I am hoping to attempt to plant grass seed in my backyard. I live in downtown Toronto and my backyard is mostly shaded by large trees in the area.
There is some patchy grass near the back of my yard but other than that the ground is mostly dirt with small rocks in places. There does not appear to be any clay, sand or moss. We have lived her almost ten years and have never attempted to grow grass in our backyard before now.
I do not want to put down sod because neighbors have reported that raccoons in the area tend to pull it up.
When should I plant the seed? In April?
Should I put down topsoil first? Then grass seed and then fertilizer?
Any advice would be greatly appreciated.
Provided your backyard is not too shady, you should be able to grow grass there if you take some care in preparing the site, and in choosing your grass seed. (We planted grass seed in our back yard which only gets sun for part of the day and have a very healthy lawn although it did take a few years to get it right.)
- Preparing the ground – if your yard is mostly dirt with some rocks it is very important that you prepare the soil as one of the keys to a good lawn is a well prepared bed. It will be healthier, require less water and less fertilizer that would otherwise be the case. The ideal bed for a lawn is a sandy loam at least 30 cm (8 inches) deep, over a well structured and free draining subsoil. For those reasons, it is recommended that you get both topsoil and other soil amendments.
- Before you apply the top soil and any amendments the ground should be prepared. This means removing the stones and the patches of grass. The grass can be removed by striping it with a sod cutter – available from tool rental service; or covering the grass patches with black plastic, and then once the grass is dead digging or rototilling it into the soil. Or you could hire someone to strip the grass for you.
- As you describe the ground as “dirt”, it is unlikely that it is good soil for growing grass seed. If the ground is very hard packed dirt it can be improved by spread several inches of organic material (such as compost) over the whole area. Compost can be picked up for free at several pick up locations around the city – information on the city’s website or in the waste collection calendar delivered to you. Once the organic material applied it should be cultivated to a depth of six or seven inches. This is also the time to add the soil amendments such as a starter fertilizer. It is worth checking the dirt’s PH and adding lime or a calcifying agent if the PH is not around 7. You can get an inexpensive soil testing kit at most garden centres. It is only after this preparation has been done that the top soil is spread.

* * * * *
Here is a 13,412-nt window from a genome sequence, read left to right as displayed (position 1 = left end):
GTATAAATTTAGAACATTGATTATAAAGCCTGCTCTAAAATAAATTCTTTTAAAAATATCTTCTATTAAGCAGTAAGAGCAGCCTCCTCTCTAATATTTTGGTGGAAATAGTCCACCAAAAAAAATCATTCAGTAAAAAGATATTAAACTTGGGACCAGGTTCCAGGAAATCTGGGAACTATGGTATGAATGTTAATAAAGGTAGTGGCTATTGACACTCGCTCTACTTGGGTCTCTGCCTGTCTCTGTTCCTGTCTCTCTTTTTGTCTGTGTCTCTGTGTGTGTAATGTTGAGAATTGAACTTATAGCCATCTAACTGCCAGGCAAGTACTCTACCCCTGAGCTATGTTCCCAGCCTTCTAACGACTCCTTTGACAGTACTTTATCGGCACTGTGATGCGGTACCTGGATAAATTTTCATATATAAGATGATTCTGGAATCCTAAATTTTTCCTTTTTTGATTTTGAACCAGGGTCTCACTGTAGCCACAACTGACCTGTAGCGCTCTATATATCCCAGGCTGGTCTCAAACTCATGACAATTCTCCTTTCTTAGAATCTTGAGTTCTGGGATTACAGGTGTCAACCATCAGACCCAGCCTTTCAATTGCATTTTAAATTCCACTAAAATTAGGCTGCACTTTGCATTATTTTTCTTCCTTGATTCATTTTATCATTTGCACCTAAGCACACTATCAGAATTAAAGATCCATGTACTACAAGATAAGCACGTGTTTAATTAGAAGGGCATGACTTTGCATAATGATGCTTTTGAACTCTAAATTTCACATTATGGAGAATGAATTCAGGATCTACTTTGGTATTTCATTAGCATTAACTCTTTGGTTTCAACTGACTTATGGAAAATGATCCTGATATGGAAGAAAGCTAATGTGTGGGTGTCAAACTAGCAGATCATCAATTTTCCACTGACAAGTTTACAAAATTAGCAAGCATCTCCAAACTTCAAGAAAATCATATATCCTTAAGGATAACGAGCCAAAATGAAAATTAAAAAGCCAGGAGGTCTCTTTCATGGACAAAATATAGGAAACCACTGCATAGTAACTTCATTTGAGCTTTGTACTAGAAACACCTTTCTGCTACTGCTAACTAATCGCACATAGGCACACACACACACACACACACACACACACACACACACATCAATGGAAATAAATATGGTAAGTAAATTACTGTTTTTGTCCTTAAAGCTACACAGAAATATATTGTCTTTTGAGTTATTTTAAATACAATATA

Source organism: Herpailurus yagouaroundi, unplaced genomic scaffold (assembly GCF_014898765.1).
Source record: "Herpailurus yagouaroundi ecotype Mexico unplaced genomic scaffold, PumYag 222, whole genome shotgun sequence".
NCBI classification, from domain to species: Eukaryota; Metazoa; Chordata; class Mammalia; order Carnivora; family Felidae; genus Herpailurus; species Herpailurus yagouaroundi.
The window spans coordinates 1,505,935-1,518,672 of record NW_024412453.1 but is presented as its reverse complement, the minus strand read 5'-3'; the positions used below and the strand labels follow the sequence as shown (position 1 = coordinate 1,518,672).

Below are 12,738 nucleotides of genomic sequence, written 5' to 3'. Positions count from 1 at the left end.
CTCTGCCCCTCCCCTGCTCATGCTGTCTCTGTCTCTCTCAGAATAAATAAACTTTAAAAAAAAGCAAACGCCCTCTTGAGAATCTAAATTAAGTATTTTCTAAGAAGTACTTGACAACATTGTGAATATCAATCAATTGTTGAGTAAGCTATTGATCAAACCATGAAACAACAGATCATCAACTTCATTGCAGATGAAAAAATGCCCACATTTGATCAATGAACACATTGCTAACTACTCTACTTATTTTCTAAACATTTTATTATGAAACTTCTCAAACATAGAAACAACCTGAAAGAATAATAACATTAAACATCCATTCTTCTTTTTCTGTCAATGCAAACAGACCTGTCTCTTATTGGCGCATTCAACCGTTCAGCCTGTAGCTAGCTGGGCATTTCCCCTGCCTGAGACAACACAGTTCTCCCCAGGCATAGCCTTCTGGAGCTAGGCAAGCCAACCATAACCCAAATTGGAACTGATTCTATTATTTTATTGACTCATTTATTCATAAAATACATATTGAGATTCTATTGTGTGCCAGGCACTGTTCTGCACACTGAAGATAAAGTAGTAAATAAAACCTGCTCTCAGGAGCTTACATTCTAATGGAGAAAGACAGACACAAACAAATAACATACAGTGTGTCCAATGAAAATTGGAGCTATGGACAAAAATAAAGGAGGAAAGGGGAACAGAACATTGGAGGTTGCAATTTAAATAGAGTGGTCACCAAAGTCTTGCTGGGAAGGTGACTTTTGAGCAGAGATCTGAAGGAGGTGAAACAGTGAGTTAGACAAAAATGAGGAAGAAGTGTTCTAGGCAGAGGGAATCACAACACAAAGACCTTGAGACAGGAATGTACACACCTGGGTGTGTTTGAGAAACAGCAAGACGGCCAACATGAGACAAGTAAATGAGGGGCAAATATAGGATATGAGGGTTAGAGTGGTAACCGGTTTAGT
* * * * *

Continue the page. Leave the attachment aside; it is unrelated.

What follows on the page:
- Note that when preparing the yard bed it is important that the surface is level as otherwise you will end up with a bumpy lawn and may have drainage issues. You will need to rake the soil surface to ensure that the seed will be planted in a fine tilth and to make sure that the ground, if not perfectly flat, slopes away from you house and that water does not pool in spots. Once the bed has been prepared, water it several times and let it settle. Any uneven areas should be corrected.
- Waiting three or four weeks after you have prepared the ground will give weed seeds time to germinate. These can then be hoed out before you plant the grass seed. Otherwise the weeds will be completing with your newly sown grass.
- While these preparatory steps will take time and have associated expense (depending on how much work you want to do yourself) it will be worth it as your lawn is much more likely to be successful.
Choosing Grass Seed
- You should speak to your garden centre about what grass seed to plant given your shade conditions and how you see the lawn being used as there are a number of grasses to choose from. Typically a blend is most suitable for the home gardener, but it is worth having a discussion about your particular conditions with a knowledgeable person.
- Try not to spare expense when picking the particular seed as the premium mixtures are less likely to include weed seeds or too much annual rye seed.
Applying Grass Seed
- As you will be seeding the whole yard, it is worth getting a few tools to assist in the process. These can be rented from tool rental business or might be able to be borrowed from a neighbour or one of the “tool libraries” that have recently started in Toronto.
- First, a spreader; using a spreader will ensure even distribution of seed.
- Second a lawn roller.
- Once you have spread the seed, it should be covered with a thin layer of soil, or wet peat moss and then lightly rolled. This will ensure that the seed is in connection with the growing surface and should increase your germination rate.
- Water. It is very important at this point to ensure that the the seedbed does not dry out at any point until after the seed has germinated and the grass seedlings have developed roots.
Note that the best time for sowing seed is early fall, not spring. It it still relatively warm and your grass seed will have less competition from annual weed seeds (these won’t germinate until spring, giving your lawn a chance to get established before facing competition). You might consider taking the time over the summer to prepare your yard with a view to planting the grass seed in late August/early September. If you want to plant this spring, you should plan on doing all of the preparatory work and seeding prior to mid May before the weather gets too warm. However, given the unseasonably warm weather we are having this year this time frame might be possible!
Here is a link to an article published by Landscape Ontario on sowing grass seeds which you may find helpful: https://landscapeontario.com/sowing-grass-seed
Establishing a lawn is not a simple process, especially when you are starting from scratch. Good luck!